Riding the rollercoaster: rousing visits and political challenges

The last few months has meant getting to know a new planning minister and going on some inspiring official visits, reports Colin Haylock.

"Are you enjoying your year as president?" is a question I'm often asked. My response more recently has been: "Do you want the answer I would have given on September 5th or the one from September 6th - or the one now, two months on?"

On 6 September, Greg Clark and Bob Neill, two ministers with whom the RTPI had built open and constructive relationships, moved to other roles. We also saw some extensively criticised further ideas for changes to the planning system and the widely reported statement that the Prime Minister and deputy prime minister would say: "Get the planners off our backs."

My riposte to our PM was tempered by the fact that neither he nor Nick Clegg said what they were reported to be about to say - far better then to focus on the positives of planning and what it can and does deliver and try to get Cameron to do that too.

Within a week of the reshuffle, we were having our first meeting with new planning minister Nick Boles - a positive start to a relationship that continued with him contributing to one of the institute's two fringe sessions at the Conservative Party Conference.

Do have a look at the material on our website about this and our other fringes across the party conferences, kindly sponsored by Savills and Local Dialogue. This engagement is proving helpful in building a deeper understanding of planning among politicians at a national and more local level, and reinforces our generally more local political support through our Politicians in Planning Association.

In contrast to all this politics, I've been introduced in my travels to so much great practice, so many great outcomes from talented planners supported by visionary politicians and chief executives, and so much enthusiasm for quality of place.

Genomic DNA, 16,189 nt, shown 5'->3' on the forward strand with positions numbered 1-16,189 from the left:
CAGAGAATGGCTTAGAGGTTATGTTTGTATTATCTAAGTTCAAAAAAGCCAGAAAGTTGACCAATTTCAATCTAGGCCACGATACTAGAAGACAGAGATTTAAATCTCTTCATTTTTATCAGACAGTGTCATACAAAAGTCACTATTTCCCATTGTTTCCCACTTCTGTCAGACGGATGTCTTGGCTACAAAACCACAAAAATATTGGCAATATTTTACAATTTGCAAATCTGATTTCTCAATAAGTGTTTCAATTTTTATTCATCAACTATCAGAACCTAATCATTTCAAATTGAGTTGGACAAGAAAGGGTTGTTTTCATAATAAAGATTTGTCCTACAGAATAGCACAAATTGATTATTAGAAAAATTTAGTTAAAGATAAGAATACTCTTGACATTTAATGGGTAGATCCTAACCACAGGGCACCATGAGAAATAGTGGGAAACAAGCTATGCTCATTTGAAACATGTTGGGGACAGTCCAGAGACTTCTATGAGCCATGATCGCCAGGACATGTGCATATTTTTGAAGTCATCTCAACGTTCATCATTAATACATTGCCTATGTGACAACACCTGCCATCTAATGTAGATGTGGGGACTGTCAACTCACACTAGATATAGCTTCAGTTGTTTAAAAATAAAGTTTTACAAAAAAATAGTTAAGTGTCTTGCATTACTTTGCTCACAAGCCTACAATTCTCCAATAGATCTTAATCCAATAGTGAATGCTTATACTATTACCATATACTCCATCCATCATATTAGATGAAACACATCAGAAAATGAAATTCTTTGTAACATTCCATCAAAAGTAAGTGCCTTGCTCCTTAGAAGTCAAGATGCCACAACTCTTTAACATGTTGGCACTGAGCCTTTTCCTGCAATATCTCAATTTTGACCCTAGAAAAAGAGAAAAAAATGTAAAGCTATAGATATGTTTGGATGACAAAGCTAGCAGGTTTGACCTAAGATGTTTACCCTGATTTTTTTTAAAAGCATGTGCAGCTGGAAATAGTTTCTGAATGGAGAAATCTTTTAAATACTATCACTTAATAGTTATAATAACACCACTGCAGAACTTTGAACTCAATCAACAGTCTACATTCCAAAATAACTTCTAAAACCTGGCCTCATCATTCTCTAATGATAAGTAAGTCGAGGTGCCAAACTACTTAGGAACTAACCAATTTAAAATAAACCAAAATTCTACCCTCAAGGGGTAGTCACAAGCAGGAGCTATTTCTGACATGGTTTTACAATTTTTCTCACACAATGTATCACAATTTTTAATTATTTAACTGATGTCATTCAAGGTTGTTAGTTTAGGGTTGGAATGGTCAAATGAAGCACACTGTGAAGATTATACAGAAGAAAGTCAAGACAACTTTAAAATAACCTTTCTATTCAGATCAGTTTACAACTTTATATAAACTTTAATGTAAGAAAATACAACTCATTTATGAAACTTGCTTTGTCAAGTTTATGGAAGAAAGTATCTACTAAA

Open House - London's weekend of free access to around 750 buildings, many of which are not normally open to the public - was popular. I joined a long queue on the streets of Haggerston and another in Queen's Park to see innovative modern houses cunningly grafted into the grain of Victorian suburbs. Both were challenging projects in local terms that planners had championed as applications.

The West Midlands introduced me to "lean system thinking", which in Wolverhampton is transforming the council's development management activity, and a group of planners who feel professionally enriched by lean systems increasing their personal and professional responsibility for the handling of applications.

The East of England visit included the work of two councils with chief executives from a planning background: Ipswich and Southend. Both had taken a clear view on the regenerative potential of higher education in town centres.

In Ipswich, the decision to locate University Campus Suffolk on the town's waterfront transformed its character. In Southend, the political and officer team, including next year's RTPI president Peter Geraghty, have brought together an RTPI Award-winning approach to public realm and seafront improvements with a strategy that brings the Southend Campus of the University of Essex onto the high street, making it an infinitely richer, more varied and sustainable place.

In Belfast, I was able to contribute to an RTPI-run session beginning the process of preparing councillors for their planning responsibilities as Northern Ireland devolves planning from central government to 11 new local authorities in 2015 (see article, p34). The institute and its members are offering much appreciated support with this change.

But to close, my most recent "up" on the presidential rollercoaster was contributing to the second day of a hugely successful Young Planners' Conference. Held in London for the first time, the event based at the home of the Royal Institute of British Architects was a 300-delegate sell out. So much commitment, so much enthusiasm, so much openness to challenge established ideas.

If the "English" Prime Minister and his deputy wanted to seriously test the water in terms of what planning is really about, witness our passion for it and see what it is achieving despite difficult times, they should have travelled with me over the past few weeks and finished up at the Young Planners' Conference.

Colin Haylock is RTPI president for 2012. He runs the consultancy Haylock Planning and Design.


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